Judea Samaria council comes out against US peace plan, fearing rise of Palestinian state

The council said it would lobby against the so-called deal of the century after it is unveiled Tuesday.

By Batya Jerenberg, World Israel News

The umbrella organization that represents all Jews living in Judea and Samaria came out Tuesday against the American peace proposal because it will endanger the growth of their communities and even their lives, they say.

The YESHA Council’s foremost objection to the plan, dubbed the ‘deal of the century,’ it that it gives the Palestinians some form of a state.

In the letter to Prime Minister Benjamin Netanyahu signed by 80 heads of Jewish villages, communities and outposts rejecting the plan, the Yesha Council also objected to other, unconfirmed details of the plan that they said would be a recipe of disaster.

They wrote that even if Israel is allowed sovereignty over 30 percent of the disputed territory, most of it is in the Jordan Valley and northern Dead Sea area. This would mean only 10 percent of the rest of the land liberated in 1967’s Six Day War would be annexed, which is a far cry from the entire Area C that is under full Israeli civilian and military control even now.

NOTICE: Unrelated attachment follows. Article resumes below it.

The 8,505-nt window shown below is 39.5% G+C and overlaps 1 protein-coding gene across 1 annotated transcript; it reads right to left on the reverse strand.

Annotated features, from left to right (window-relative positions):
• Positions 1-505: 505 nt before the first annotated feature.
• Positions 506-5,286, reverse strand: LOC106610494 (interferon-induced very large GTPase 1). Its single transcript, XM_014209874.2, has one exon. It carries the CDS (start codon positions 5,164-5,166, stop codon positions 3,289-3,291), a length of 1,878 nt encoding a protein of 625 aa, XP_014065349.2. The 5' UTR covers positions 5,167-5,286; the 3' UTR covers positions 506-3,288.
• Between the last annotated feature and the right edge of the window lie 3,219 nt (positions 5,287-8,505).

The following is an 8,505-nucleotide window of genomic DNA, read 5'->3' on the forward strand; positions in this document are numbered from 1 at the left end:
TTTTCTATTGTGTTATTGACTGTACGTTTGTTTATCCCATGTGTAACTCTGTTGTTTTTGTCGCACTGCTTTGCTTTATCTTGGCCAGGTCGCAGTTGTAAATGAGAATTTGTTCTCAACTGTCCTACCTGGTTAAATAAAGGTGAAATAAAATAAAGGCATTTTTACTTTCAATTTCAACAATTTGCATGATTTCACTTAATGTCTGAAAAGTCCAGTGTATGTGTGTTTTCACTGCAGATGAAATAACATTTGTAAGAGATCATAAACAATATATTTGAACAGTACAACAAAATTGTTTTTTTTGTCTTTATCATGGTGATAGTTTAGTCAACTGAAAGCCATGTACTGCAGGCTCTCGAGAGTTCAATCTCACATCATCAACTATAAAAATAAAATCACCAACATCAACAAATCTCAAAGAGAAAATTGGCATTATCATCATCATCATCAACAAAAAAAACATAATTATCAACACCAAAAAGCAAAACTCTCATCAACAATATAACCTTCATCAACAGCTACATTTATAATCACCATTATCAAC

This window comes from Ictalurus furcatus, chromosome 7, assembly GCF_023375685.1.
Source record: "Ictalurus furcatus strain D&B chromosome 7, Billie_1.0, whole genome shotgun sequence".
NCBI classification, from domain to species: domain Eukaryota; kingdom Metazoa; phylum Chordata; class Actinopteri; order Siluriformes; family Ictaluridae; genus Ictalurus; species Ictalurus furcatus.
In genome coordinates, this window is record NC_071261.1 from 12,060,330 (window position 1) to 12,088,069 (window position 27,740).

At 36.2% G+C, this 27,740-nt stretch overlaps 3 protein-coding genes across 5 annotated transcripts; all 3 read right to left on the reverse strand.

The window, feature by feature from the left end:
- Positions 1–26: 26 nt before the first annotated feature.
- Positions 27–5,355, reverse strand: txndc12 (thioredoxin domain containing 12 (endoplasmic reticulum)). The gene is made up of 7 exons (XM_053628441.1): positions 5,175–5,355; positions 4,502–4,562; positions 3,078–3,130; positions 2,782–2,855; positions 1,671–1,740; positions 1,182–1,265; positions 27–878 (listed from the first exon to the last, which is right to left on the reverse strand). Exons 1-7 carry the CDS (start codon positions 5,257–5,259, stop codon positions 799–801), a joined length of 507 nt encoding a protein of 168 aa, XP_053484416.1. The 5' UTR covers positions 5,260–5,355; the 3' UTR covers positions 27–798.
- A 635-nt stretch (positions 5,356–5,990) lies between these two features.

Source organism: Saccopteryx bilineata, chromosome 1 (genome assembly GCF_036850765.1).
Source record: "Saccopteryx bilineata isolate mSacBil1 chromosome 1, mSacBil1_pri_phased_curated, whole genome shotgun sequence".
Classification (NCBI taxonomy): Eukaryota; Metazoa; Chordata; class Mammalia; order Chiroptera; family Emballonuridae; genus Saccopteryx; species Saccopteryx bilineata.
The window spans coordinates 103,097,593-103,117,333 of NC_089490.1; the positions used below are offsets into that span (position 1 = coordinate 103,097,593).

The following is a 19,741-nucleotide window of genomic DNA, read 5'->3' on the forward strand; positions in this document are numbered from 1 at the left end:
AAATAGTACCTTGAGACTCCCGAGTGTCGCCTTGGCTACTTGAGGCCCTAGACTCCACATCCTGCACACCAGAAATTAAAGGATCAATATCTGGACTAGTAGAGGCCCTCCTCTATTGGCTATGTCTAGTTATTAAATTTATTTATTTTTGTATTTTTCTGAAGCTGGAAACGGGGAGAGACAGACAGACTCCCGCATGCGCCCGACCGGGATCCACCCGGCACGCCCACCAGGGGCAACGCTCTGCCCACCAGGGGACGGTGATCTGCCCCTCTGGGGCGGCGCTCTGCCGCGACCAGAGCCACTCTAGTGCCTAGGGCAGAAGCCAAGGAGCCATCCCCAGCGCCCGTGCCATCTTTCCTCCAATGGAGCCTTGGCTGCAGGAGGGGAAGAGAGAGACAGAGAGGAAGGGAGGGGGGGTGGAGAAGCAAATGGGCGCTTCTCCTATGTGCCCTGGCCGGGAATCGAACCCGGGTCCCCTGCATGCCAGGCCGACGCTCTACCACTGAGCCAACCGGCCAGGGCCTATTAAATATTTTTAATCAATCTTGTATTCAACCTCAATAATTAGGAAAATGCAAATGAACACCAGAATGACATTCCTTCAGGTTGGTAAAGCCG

Area C is necessary for the growth of their communities and to ensure their safety, they wrote.

Netanyahu brought several council members on his trip to Washington to meet President Donald Trump. He spoke to them after his meeting with the president on Monday.

“We cannot come to terms with a situation that allows the Palestinian Authority the ability to build up to the gates of our communities, turning them into a right that strangles us,” they wrote.

“He tried to sell us on the idea that it wouldn’t really be a Palestinian state,” Council head David Elhayani told the Times of Israel on Tuesday. The website reported that he said worry over the plan kept him awake at night.

Elhayani rejected Netanyahu’s view that Israel could accept such an entity because it would be demilitarized, have no control over its borders, and would allegedly be largely non-contiguous, said the report.

Agreeing with analysts in international law that demilitarization is essentially impossible to demand of a sovereign state, Elhayani asked rhetorically, “Who are we to tell a sovereign entity not to have an army or not to have an airport?”

Gush Etzion Regional Council Chairman Shlomo Ne’eman said that accepting the plan as a whole – a Trump demand – is not worth the risk of a Palestinian state in Israel’s heartland, even if it allows Israel to annex some territory.

“That is something you can never walk back, whereas you can always enact sovereignty over settlements a year or two from now,” he told the website.

 

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